- During the first three rounds home ice is determined by seeding number, not position on the bracket. In the Finals the team with the better regular season record has home ice.
Note: GP = Games played; G = Goals; A = Assists; Pts = Points
|Jaromir Jagr||Pittsburgh Penguins||63||42||54||96|
|Pavel Bure||Florida Panthers||74||58||36||94|
|Mark Recchi||Philadelphia Flyers||82||28||63||91|
|Paul Kariya||Mighty Ducks of Anaheim||74||42||44||86|
|Teemu Selanne||Mighty Ducks of Anaheim||79||33||52||85|
|Owen Nolan||San Jose Sharks||78||44||40||84|
|Tony Amonte||Chicago Blackhawks||82||43||41||84|
|Mike Modano||Dallas Stars||77||38||43||81|
|Joe Sakic||Colorado Avalanche||60||28||53||81|
|Steve Yzerman||Detroit Red Wings||78||35||44||79|
Note: GP = Games played; Min – Minutes Played; GA = Goals Against; GAA = Goals Against Average; W = Wins; L = Losses; T = Ties; SO = Shutouts
|Brian Boucher||Philadelphia Flyers||35||2038||65||1.91||20||10||3||4|
|Roman Turek||St. Louis Blues||67||3960||129||1.95||42||15||9||7|
|Ed Belfour||Dallas Stars||62||3620||127||2.10||32||21||7||4|
|Jose Theodore||Montreal Canadiens||30||1655||58||2.10||12||13||2||5|
|John Vanbiesbrouck||Philadelphia Flyers||50||2950||108||2.20||25||15||9||3|
|Dominik Hasek||Buffalo Sabres||35||2066||76||2.21||15||11||6||3|
|Martin Brodeur||New Jersey Devils||72||4312||161||2.24||43||20||8||6|
|Patrick Roy||Colorado Avalanche||63||3704||141||2.28||32||21||8||2|
|Tommy Salo||Edmonton Oilers||70||4164||162||2.33||27||28||13||2|
|Patrick Lalime||Ottawa Senators||63||2038||79||2.33||19||14||3||3|
Source: 2001 NHL Yearbook
The following is a list of players of note who played their first NHL game in 1999–2000 (listed with their first team, asterisk(*) marks debut in playoffs):
- Patrik Stefan, Atlanta Thrashers
- John Grahame, Boston Bruins
- Maxim Afinogenov, Buffalo Sabres
- Robyn Regehr, Calgary Flames
- Alex Tanguay, Colorado Avalanche
- Martin Skoula, Colorado Avalanche
- Brenden Morrow, Dallas Stars
- Steve Reinprecht, Los Angeles Kings
- Mike Ribeiro, Montreal Canadiens
- Brian Rafalski, New Jersey Devils
- Scott Gomez, New Jersey Devils
- Willie Mitchell, New Jersey Devils
- Roberto Luongo, New York Islanders
- Tim Connolly, New York Islanders
- Jan Hlavac, New York Rangers
- Mike York, New York Rangers
- Mike Fisher, Ottawa Senators
- Brian Boucher, Philadelphia Flyers
- Simon Gagne, Philadelphia Flyers
- Brad Stuart, San Jose Sharks
- Evgeni Nabokov, San Jose Sharks
- Ladislav Nagy, St. Louis Blues
- Nik Antropov, Toronto Maple Leafs
The following is a list of players of note that played their last game in the NHL in 1999–2000 (listed with their last team):
- Marty McSorley, Boston Bruins
- Grant Fuhr, Calgary Flames
- Steve Smith, Calgary Flames
- Ed Olczyk, Chicago Blackhawks
- Brian Skrudland, Dallas Stars
- Guy Carbonneau, Dallas Stars
- Ken Wregget, Detroit Red Wings
- Bill Ranford, Edmonton Oilers
- Ray Sheppard, Florida Panthers
- Esa Tikkanen, Florida Panthers
- Darren Turcotte, Nashville Predators
- Ulf Samuelsson, Philadelphia Flyers
- Zarley Zalapski, Philadelphia Flyers
- Rob Brown, Pittsburgh Penguins
- Pat Falloon, Pittsburgh Penguins
- Bob Rouse, San Jose Sharks
- Murray Craven, San Jose Sharks
- Dave Ellett, St. Louis Blues
- Geoff Courtnall, St. Louis Blues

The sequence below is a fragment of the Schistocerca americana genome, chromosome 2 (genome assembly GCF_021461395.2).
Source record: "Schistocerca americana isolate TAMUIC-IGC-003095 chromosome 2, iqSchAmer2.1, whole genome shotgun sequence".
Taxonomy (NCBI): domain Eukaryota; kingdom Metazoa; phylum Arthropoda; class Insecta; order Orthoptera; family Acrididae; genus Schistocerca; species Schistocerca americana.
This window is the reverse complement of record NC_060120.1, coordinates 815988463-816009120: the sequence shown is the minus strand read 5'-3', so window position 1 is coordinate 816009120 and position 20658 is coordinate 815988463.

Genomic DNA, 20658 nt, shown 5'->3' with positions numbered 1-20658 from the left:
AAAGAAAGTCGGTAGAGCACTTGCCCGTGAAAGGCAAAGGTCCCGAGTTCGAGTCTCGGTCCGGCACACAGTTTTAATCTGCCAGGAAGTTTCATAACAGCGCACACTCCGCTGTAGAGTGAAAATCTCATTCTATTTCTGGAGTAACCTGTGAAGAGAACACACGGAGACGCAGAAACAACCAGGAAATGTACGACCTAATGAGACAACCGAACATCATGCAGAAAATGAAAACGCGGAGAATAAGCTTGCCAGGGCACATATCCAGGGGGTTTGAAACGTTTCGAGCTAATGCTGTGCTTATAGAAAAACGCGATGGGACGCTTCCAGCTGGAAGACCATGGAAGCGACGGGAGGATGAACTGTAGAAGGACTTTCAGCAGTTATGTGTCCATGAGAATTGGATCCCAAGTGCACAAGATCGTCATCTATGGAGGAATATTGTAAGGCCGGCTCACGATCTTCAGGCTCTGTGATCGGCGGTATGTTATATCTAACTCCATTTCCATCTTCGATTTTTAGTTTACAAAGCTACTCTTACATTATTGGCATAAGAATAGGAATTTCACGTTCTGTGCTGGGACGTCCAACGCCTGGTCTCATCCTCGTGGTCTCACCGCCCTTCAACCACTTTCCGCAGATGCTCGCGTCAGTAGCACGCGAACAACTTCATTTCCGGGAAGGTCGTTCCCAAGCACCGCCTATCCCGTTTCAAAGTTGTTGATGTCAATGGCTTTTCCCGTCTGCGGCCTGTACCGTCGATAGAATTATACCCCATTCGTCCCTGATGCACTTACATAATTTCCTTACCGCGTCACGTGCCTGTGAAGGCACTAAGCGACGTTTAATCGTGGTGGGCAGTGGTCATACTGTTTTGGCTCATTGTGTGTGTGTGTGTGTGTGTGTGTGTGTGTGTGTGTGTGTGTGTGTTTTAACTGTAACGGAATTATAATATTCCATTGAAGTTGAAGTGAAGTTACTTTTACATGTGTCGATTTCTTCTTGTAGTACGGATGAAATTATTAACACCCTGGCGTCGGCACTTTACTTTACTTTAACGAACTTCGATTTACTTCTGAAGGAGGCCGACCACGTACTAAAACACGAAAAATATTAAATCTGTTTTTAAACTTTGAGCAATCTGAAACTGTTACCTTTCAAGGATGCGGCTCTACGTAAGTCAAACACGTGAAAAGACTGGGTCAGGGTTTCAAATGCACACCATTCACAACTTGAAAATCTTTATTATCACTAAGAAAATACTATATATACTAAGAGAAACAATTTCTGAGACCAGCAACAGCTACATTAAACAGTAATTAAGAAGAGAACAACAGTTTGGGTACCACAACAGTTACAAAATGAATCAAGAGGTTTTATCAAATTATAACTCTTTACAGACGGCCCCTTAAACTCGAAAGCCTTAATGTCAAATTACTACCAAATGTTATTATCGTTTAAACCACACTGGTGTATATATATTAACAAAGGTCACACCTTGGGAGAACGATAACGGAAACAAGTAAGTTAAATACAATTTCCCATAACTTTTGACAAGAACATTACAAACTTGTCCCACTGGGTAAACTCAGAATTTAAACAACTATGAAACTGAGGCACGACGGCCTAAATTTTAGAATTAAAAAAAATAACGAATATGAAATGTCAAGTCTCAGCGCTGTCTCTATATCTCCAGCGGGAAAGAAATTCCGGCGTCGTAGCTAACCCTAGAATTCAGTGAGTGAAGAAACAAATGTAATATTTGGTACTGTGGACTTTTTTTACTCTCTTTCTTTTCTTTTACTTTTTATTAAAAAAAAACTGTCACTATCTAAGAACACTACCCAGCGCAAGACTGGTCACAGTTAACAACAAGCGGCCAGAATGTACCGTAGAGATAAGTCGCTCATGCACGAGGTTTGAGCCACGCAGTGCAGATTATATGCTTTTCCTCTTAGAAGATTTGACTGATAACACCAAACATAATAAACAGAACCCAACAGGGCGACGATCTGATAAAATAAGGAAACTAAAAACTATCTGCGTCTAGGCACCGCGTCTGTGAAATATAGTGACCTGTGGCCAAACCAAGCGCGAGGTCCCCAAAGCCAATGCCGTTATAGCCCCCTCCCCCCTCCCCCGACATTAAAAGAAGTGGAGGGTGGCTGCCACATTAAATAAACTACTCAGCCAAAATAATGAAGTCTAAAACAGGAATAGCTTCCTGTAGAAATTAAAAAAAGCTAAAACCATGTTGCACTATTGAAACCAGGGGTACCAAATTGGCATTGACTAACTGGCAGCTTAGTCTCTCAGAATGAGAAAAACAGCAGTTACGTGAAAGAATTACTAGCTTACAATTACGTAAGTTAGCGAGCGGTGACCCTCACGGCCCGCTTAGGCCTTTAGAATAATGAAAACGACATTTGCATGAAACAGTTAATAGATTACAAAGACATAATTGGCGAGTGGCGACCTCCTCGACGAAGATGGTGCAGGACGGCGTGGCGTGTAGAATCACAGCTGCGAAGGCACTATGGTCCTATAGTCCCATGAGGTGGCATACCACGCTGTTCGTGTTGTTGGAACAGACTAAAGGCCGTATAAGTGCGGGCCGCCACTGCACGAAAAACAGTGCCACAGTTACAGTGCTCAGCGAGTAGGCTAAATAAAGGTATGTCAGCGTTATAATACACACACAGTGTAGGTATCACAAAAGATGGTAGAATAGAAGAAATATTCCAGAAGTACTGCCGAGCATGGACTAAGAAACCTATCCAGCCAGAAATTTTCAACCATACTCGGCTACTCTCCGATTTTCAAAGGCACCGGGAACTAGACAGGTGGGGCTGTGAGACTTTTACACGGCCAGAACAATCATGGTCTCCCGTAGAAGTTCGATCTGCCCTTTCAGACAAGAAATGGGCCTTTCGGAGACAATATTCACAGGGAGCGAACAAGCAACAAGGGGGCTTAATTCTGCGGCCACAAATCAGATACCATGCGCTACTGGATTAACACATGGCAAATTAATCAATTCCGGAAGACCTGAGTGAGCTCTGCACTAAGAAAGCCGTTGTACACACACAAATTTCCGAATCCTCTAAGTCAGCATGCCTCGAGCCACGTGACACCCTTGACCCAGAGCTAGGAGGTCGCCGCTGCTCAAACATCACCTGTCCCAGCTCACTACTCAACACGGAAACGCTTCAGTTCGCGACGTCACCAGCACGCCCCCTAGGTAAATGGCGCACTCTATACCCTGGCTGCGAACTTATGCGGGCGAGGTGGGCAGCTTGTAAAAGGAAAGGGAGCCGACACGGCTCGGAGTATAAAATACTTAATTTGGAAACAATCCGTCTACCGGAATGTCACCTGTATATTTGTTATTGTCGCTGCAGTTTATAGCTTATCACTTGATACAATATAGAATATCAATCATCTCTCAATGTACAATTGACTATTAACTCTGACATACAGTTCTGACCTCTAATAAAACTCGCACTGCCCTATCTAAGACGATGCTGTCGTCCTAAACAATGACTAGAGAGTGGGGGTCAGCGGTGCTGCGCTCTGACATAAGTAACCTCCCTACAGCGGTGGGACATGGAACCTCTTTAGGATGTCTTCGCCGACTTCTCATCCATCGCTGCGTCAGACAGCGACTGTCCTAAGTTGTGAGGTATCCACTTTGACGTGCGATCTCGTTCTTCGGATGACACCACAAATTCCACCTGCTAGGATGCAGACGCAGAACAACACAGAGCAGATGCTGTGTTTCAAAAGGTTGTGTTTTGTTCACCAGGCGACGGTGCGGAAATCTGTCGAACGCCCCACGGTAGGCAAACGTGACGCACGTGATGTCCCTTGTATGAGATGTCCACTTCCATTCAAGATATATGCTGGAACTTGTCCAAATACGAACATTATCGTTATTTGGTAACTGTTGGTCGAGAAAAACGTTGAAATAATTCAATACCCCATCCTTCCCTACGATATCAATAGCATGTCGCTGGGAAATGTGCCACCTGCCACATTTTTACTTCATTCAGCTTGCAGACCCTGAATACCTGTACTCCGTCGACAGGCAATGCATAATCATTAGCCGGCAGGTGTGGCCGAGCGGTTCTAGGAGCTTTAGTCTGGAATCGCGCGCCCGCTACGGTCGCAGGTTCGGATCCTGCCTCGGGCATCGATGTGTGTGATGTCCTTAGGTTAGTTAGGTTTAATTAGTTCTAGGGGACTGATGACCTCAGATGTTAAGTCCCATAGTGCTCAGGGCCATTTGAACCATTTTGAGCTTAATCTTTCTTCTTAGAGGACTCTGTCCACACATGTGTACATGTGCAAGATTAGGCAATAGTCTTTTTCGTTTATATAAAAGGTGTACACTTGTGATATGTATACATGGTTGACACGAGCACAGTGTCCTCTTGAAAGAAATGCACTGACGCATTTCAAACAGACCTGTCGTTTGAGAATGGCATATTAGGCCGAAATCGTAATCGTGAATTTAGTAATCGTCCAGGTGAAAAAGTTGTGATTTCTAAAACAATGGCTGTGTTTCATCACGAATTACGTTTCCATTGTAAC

- Derek King, St. Louis Blues
- Daren Puppa, Tampa Bay Lightning
- Shawn Burr, Tampa Bay Lightning
- Wendel Clark, Toronto Maple Leafs
- Doug Bodger, Vancouver Canucks
Trading deadline: March 14, 2000.
- March 14, 2000: Anaheim traded D Dan Trebil to Pittsburgh for a fifth-round pick in the 2000 Entry Draft.
- March 14, 2000: Atlanta traded RW Ed Ward to Anaheim for a conditional pick in the 2001 Entry Draft.
- March 14, 2000: Atlanta traded RW Kirby Law to Philadelphia for Vancouver's sixth-round pick in the 2000 Entry Draft (previously acquired) and a conditional pick in 2001.
- March 14, 2000: Calgary traded D Cale Hulse and a third-round pick in the 2001 Entry Draft to Nashville for RW Sergei Krivokrasov.
- March 14, 2000: Calgary traded G Tyler Moss and LW Rene Corbet to Pittsburgh for D Brad Werenka.
- March 14, 2000: Carolina Hurricanes traded C Kent Manderville to Philadelphia Flyers for RW Sandy McCarthy.
- March 14, 2000: Edmonton traded LW Josef Beranek to Pittsburgh for LW German Titov.
- March 14, 2000: Florida traded C Ryan Johnson and LW Dwayne Hay to Tampa Bay for C Mike Sillinger.
- March 14, 2000: Nashville traded G Corey Hirsch to Anaheim for future considerations.
- March 14, 2000: New Jersey Devils traded C Brendan Morrison and C Denis Pederson to Vancouver Canucks for RW Alexander Mogilny.
- March 14, 2000: Ottawa Senators traded G Ron Tugnutt and D Janne Laukkanen to Pittsburgh Penguins for G Tom Barrasso.
- March 14, 2000: NY Islanders traded C Petr Sachl to Nashville for a ninth-round pick in the 2000 Entry Draft.
- March 10, 2000 – Buffalo Sabres obtain Doug Gilmour, Jean-Pierre Dumont and a conditional draft pick in 2001 or 2002 from the Chicago Blackhawks for Michal Grosek.
- March 6, 2000 – Colorado Avalanche obtain Ray Bourque and Dave Andreychuk from the Boston Bruins for Brian Rolston, Samuel Pahlsson, Martin Grenier and a 2000 first round draft pick (RW Martin Samuelsson).
- List of Stanley Cup champions
- 1999 NHL Entry Draft
- 1999 NHL Expansion Draft
- 50th National Hockey League All-Star Game
- NHL All-Star Game
- NHL All-Rookie Team
- 1999 in sports
- 2000 in sports
- Dinger, Ralph, ed. (2011). The National Hockey League Official Guide & Record Book 2012. Toronto, ON: Dan Diamond & Associates. ISBN 978-1-894801-22-5.
- Fischler, Stan; Fischler, Shirley; Hughes, Morgan; Romain, Joseph; Duplacey, James (2003). The Hockey Chronicle: Year-by-Year History of the National Hockey League. Lincolnwood, Illinois: Publications International Inc. ISBN 0-7853-9624-1.
- Edward Fraser (March 22, 2011). "The NHL's points inflation, and how to solve it". The Hockey News.
- "1999–2000 Standings by Conference". National Hockey League. Retrieved July 16, 2012.
- "1999-2000 Conference Standings Standings - NHL.com - Standings". NHL.
- NHL trade deadline: Deals since 1980 | Habs Inside/Out